• Mobilizing stem cells in the brain to treat brain injury in children (2013 W. Garfield Weston Foundation – Brain Canada Foundation Multi-Investigator Research Initiative): Through her prior research, the lead researcher made a discovery on the reprogramming of skin cells into neural cells. With CBRF funding, this investigator is now able to pursue further research to determine if treatment with metaformin and/or physical exercise could stimulate recruitment of endogenous healthy brain stem cells to the site of injury in children and teenagers. A key informant indicated that the findings from this project, which is expected to wrap up in 2016, have the potential to lead to new treatments for brain repair and would allow for rapid uptake.
  • ALS-Canada – Brain Canada J. Hudson Translational Team Grant (2015): The team received funding to advance their preliminary discovery of an active ingredient found in Withaferin somnifera (a plant) which acts as an inhibitor of an inflammatory response involved in ALS. It is difficult to source and extract this active ingredient in large volumes, presenting challenges in proceeding to clinical trials. The CBRF grant is supplying funding for the pre-clinical (laboratory) studies of a drug the lead researcher identified in collaboration with ImStar Therapeutics Inc, that may share the characteristics of the original active ingredient. If successful, the research will continue through to clinical trials at the Montreal Neurological Institute.49 According to one key informant, the best-case scenario in which pre-clinical and clinical trials would proceed successfully without significant barriers, would result in clinical trials beginning within four years and the compound would be approved for market eight years from now.

4.5 Performance: Issue #5 – Demonstration of Economy and Efficiency

The Treasury Board of Canada’s Policy on Evaluation (2009) and guidance document, Assessing Program Resource Utilization When Evaluating Federal Programs (2013), defines the demonstration of economy and efficiency as an assessment of resource utilization in relation to the production of outputs and progress toward expected outcomes. This assessment is based on the assumption that departments have standardized performance measurement systems and that financial systems link information about program costs to specific inputs, activities, outputs and expected results.

In the case of CBRF, the implementation of the fund is assumed by a third party (BCF), which maintains a data structure aligned with the requirement associated with the production of financial statements rather than activity-based costing. Therefore, the data structure necessary for assessing whether program outputs were produced efficiently, or whether expected outcomes were produced economically was not available. Considering these issues, the evaluation provided observations on economy and efficiency based on findings from some key informant interviews as well as relevant administrative and financial data available.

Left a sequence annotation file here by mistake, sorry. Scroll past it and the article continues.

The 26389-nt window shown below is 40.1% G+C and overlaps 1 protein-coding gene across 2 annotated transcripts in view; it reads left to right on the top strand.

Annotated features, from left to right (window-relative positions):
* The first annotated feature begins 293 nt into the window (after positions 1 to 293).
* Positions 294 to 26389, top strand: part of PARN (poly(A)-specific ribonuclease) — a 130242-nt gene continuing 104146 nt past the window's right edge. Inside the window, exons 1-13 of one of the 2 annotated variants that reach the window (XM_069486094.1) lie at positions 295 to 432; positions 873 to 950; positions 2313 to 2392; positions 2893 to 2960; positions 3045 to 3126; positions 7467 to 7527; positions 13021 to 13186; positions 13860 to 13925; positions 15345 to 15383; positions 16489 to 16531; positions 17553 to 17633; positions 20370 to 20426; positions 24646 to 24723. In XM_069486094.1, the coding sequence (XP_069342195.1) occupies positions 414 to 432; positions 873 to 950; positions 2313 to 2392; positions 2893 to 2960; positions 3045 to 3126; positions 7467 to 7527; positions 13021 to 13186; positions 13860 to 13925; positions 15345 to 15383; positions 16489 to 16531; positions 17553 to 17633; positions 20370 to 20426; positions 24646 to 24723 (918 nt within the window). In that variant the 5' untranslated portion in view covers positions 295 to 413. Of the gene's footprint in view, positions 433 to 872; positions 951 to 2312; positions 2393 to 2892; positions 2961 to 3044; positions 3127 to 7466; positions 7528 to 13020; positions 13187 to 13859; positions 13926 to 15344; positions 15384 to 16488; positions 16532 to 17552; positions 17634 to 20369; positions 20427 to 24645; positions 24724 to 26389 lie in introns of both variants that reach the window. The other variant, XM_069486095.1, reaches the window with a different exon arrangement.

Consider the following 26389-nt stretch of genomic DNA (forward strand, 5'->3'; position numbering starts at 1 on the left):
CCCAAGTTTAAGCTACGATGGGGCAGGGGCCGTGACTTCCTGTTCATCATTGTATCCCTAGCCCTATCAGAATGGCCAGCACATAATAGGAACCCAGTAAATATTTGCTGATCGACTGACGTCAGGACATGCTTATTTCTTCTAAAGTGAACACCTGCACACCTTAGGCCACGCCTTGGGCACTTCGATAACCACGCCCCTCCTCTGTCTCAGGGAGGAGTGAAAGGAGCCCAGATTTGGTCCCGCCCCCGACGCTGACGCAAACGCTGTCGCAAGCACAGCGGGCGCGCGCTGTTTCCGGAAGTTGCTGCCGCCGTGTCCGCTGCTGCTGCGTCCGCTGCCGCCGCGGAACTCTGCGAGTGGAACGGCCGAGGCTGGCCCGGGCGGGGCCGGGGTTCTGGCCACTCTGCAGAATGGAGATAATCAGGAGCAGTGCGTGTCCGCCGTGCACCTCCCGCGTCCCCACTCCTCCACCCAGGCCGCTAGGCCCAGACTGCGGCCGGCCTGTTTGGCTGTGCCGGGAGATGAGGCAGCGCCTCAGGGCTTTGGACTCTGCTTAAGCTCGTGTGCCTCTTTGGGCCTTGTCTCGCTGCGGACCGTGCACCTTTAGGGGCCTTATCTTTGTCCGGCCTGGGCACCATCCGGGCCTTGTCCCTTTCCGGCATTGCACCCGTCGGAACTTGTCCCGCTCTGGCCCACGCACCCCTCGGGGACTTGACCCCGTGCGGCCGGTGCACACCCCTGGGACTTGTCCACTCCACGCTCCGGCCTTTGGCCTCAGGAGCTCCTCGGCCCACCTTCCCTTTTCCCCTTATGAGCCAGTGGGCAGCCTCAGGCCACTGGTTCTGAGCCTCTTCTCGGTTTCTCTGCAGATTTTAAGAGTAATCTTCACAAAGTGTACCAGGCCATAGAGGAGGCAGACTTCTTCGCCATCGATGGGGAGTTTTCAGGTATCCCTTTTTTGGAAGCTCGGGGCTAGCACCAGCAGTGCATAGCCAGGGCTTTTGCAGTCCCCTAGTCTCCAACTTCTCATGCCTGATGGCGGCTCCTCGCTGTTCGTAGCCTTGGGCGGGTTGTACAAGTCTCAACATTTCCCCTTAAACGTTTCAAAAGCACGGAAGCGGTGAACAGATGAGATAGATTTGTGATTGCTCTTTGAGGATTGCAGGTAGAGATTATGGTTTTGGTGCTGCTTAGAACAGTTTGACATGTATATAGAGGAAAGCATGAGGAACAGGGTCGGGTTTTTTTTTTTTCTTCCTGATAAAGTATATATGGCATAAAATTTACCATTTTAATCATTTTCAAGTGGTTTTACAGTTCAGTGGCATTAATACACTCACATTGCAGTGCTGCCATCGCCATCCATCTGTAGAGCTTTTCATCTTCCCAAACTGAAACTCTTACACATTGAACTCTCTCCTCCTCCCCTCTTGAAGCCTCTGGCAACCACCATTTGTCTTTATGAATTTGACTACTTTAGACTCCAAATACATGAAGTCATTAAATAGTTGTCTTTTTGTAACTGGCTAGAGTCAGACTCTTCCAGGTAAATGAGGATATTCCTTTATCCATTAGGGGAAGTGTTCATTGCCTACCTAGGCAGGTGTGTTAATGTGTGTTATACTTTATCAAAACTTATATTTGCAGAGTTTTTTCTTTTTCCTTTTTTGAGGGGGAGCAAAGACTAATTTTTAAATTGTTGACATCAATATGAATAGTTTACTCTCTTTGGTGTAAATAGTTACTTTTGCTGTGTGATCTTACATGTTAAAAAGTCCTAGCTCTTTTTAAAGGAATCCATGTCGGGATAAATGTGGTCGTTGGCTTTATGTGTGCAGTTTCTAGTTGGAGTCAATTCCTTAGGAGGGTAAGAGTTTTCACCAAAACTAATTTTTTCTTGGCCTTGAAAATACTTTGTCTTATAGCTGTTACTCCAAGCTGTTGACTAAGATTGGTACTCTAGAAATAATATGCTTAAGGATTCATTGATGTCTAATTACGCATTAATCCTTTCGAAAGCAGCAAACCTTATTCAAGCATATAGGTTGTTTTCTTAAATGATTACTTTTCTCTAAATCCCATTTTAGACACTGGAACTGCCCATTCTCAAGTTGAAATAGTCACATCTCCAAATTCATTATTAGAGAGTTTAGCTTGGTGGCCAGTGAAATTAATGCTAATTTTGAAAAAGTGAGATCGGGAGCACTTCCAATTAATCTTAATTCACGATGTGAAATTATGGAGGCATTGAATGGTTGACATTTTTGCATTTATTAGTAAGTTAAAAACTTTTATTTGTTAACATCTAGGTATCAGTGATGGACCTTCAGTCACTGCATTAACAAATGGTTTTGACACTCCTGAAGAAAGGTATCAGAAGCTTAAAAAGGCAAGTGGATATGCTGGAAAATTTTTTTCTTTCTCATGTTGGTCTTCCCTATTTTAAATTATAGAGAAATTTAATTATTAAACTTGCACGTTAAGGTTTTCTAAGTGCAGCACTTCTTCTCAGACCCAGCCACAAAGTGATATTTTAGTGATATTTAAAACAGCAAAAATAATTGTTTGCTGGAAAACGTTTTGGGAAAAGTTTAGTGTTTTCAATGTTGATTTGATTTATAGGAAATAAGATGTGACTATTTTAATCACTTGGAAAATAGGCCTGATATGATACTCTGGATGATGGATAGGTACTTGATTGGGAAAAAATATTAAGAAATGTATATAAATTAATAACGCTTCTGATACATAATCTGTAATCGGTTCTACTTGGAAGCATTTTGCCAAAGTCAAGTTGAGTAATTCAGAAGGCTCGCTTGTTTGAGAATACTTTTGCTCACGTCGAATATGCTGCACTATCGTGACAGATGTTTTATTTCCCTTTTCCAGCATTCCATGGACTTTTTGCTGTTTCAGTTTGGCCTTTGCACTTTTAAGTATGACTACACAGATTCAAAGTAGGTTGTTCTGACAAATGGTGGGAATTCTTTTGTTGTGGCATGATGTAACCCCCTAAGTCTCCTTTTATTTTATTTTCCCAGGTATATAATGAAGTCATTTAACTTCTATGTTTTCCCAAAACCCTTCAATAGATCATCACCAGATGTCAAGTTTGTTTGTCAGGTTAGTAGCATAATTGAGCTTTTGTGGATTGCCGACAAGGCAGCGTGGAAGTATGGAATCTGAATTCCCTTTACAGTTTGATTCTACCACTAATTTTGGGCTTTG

Observations on Economy

Operating expenses that were associated with the administration of CBRF are below the allowed levels. Mechanisms are in place and used to assess projects’ progress and use of funds to ensure CBRF funds are disbursed diligently.

Under the terms of the funding agreement, a maximum of up to 10% of federal funding can be used for operating expenses related to the management, administration and overhead specific to the CBRF or for the design of the research programs, call for proposals, peer review, monitoring and evaluation of research awards.50 Administration fees are calculated on a case-by-case basis for the non-federal funds and can range up to 10% as well. CBRF 2011 to 2015 operating expensesFootnote xxv were $7,085,615 which accounts for 8.8% of overall Health Canada funding ($38,333,269) and CBRF spending ($42,336,719 ).

The 2007 Evaluation of Foundations, conducted by the Government of Canada, found that the majority of foundations with yearly disbursements under $40 million, dedicated between 29% and 51% to operating expenses, which suggests that CBRF’s operational expenditures are more lean than the norm when benchmarked against similar organizations. Larger foundations disbursing between $40 million and $80 million annually operate on 7% to 11% of total expenses while granting councils typically operate on 5% to 6% of total expenses. In 2015, CIHR operating expenses amounted to 6.05% of their total expenses51 which is comparable to CBRF within the same time period.